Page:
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Last Friday, the FCC voted along party lines to approve Title II regulation for Internet Service Providers. This means -- absent lawsuits from Verizon and Comcast -- that the FCC would be able to enforce net neutrality regulations preventing ISPs from selectively throttling whatever traffic it wants and extorting content providers into expensive side-deals ("Nice streaming video service you've got there. It'd be a shame if it slowed down ...")

If you thought that the FCC was hurting poor, defenseless mega-corporations, then you've got a friend in Tennessee Rep. Marsha Blackburn!

Well, color me shocked. In an essay published today in Wired, FCC Chairman Tom Wheeler backed the strongest-ever plan for net neutrality: Regulating Internet service providers as telecommunications utilities under Title II of the Communications Act of 1934.

The move, if successful, would allow the FCC to regulate broadband ISPs in the same way it regulates phone companies. And as you might expect, the ISPs aren't happy about it, even though it's good for customers.

Solos and small firms likely can't afford much in the way of overhead, whether it's expansive office space or support staff. Fear not! Technology is here to help.

When someone calls the office, who's going to answer the phone? You? Try again: You're at a court date, a deposition, a settlement conference -- in other words, not in the office. Enter the virtual receptionist, which is like a real receptionist, but more ... virtual?

This Is How I Got a Free Vanity Phone Line for My Law Firm

Phone numbers are hard to memorize. True story: At one point, I didn't even know my own cellphone number. Everyone used my Google Voice number, which forwarded to the prepaid cell phone that I carried at school. So when I decided to open my practice, I wanted a phone number that was a little bit easier to memorize.

And my old GV number, part of which spelled out the word "CHUNKY," wasn't going to cut it for a law firm.

I also wanted a landline around the office for support staff and for the once or twice per year that somebody decides that it's time for me to dust off my fax machine. The solution? A $30 adapter and Google Voice.

The battle for your wireless dollars is heating up. In October, we reported that Marriott was caught red-handed using a device to prevent users' personal Wi-Fi hot spots from working, in a transparent attempt to force conference attendees into buying Marriott's sensationally overpriced wireless access ($250 to $1,000 per access point).

The FCC fined Marriott $600,000 for that stunt. Now Hilton, Marriott, and the hotel industry trade group are asking the FCC for an exception. Microsoft and Google are vehemently opposed.

Companies are allowed a certain amount of bluster ("puffery") when making advertising claims. If those claims are demonstratively false, though, that's when you get into trouble with regulators.

AT&T claims that that its U-Verse DSL Internet service is the "fastest Internet for the price," which is true -- only if you're talking about its 3 Mbps plan, the slowest one it offers.

Have you been following this story? Roca Labs sells "neutraceuticals" that it claims on its website create the same effect as a gastric bypass without surgery. Many unsatisfied customers who bought Roca Labs' products vented on a website called Pissed Consumer.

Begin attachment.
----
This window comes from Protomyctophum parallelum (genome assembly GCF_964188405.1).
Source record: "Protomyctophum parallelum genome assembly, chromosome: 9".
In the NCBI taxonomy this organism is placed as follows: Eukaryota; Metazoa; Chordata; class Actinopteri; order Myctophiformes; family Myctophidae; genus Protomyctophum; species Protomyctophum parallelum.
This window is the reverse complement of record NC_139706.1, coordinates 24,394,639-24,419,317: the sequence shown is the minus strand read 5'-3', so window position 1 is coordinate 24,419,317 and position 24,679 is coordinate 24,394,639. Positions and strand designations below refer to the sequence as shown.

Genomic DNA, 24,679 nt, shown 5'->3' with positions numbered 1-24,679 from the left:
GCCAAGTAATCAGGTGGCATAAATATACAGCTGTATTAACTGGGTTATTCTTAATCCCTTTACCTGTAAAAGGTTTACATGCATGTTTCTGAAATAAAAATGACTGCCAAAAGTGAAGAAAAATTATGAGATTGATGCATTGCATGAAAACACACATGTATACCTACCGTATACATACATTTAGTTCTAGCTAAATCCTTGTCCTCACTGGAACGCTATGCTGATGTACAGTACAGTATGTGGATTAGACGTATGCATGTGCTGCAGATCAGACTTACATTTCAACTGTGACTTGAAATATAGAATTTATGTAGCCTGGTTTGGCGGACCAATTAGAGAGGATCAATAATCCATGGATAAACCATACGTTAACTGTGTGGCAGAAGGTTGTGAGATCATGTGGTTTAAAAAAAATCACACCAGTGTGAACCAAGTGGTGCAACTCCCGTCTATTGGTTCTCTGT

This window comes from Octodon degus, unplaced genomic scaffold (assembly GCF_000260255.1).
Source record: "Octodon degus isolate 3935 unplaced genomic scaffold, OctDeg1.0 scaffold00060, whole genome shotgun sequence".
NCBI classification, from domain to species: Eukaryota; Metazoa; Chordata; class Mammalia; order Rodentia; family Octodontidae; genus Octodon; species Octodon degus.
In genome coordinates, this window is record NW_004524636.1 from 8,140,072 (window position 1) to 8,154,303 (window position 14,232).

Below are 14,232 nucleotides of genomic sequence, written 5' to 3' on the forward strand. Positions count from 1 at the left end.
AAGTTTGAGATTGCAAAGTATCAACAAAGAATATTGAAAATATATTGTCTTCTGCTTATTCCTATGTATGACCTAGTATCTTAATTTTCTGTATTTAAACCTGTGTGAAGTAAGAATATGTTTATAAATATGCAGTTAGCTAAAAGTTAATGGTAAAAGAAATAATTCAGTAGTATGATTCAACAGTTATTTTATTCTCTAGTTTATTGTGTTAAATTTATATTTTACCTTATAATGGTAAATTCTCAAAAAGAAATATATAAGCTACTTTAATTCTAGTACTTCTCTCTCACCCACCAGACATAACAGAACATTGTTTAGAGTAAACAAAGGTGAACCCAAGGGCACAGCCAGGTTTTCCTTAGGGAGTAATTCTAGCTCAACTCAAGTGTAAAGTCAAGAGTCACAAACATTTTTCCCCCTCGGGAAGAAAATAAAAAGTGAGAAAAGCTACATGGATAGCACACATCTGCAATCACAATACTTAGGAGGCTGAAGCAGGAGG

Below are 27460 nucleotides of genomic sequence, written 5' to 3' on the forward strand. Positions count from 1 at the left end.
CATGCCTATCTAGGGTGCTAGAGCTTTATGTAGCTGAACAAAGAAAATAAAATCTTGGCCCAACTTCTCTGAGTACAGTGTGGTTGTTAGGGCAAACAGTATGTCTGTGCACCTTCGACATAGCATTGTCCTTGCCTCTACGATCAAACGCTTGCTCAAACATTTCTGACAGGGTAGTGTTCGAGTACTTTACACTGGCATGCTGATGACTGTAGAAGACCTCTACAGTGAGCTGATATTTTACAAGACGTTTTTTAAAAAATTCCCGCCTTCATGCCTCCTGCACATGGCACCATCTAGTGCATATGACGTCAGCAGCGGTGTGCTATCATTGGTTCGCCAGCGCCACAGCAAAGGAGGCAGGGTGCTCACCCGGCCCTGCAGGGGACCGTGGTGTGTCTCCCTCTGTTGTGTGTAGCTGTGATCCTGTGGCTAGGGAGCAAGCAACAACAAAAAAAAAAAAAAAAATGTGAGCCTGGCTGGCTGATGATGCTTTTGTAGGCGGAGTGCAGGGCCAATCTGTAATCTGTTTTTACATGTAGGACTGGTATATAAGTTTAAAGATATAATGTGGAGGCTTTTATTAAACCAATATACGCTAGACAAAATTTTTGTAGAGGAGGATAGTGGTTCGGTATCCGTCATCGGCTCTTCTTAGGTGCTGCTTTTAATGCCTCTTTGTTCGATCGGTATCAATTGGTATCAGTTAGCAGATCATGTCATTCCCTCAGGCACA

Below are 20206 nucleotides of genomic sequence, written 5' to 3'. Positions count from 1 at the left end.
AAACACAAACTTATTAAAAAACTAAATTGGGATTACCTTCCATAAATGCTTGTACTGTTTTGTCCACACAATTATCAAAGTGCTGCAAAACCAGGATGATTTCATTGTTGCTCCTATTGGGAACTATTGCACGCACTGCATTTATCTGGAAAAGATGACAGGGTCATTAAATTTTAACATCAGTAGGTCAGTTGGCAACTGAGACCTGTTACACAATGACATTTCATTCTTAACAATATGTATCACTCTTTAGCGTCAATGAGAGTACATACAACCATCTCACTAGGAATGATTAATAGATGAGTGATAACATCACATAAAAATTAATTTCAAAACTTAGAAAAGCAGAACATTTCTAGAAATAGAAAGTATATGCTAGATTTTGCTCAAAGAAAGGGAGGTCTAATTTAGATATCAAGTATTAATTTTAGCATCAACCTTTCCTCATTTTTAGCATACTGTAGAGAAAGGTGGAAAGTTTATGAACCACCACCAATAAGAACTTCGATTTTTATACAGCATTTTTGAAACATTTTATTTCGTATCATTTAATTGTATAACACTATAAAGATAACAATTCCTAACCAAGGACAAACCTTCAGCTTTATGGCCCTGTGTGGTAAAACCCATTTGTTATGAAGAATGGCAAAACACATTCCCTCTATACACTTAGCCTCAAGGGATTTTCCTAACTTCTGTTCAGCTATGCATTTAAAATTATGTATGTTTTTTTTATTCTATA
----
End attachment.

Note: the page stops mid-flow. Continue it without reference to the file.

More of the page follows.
Roca Labs, pursuant to a clause in its contract with customers, turned around and tried to sue Pissed Consumer for interfering with Roca's contractual relations with its customers. Pretty prosaic stuff, right? That's just the tip of the iceberg.

Apple iMessage Bug Spawns Deregistration Tool, Class Action Lawsuit

Apple has long-since had an issue with its messaging service not playing nicely with Androids and other smartphones. I noticed the issue when I ditched my badly aging iPhone 3GS for a Google Nexus 4 a few years ago -- texts would be lost in the vapors, especially group text messages.

It turns out I wasn't alone: iMessage, which routes text messages though Apple's service, was intercepting text messages from fellow Apple users, even after users switched to Android. For a while, the problem went unaddressed. Then Apple was sued by an aggravated Galaxy S5 owner.

Now? Apple released a tool to fix the problem late last week. And U.S. District Court Judge Lucy Koh ruled Monday that the lawsuit could move forward.

It used to be that, on the Internet, no one knew you were a dog. Now, though, the feds know that you're not a real person. See what a difference surveillance makes?

The Federal Trade Commission proposed fining JDI Dating, operator of several different dating websites, $616,000 for sending fake messages to members, ostensibly from people who wanted to meet them. But really, no one wanted to meet them. (Well, maybe someone did, but not the fake people who messaged them.)

In an interview with Bloomberg TV, Tesla founder Elon Musk was asked about the legal implications of autopilot on the Tesla Model D, which will come to market throughout next year.

Musk was very careful to point out that there's a difference between "autonomous" driving and "autopilot." The former sounds more like what Google's driverless cars are seeking: "You can go to sleep and wake up at your destination," Musk explained. Autopilot, he said, is "what they have in airplanes. For example, we use the same term they use in airplanes, where there's still an expectation there will be a pilot. The onus is on the pilot to make sure that the autopilot is doing the right thing."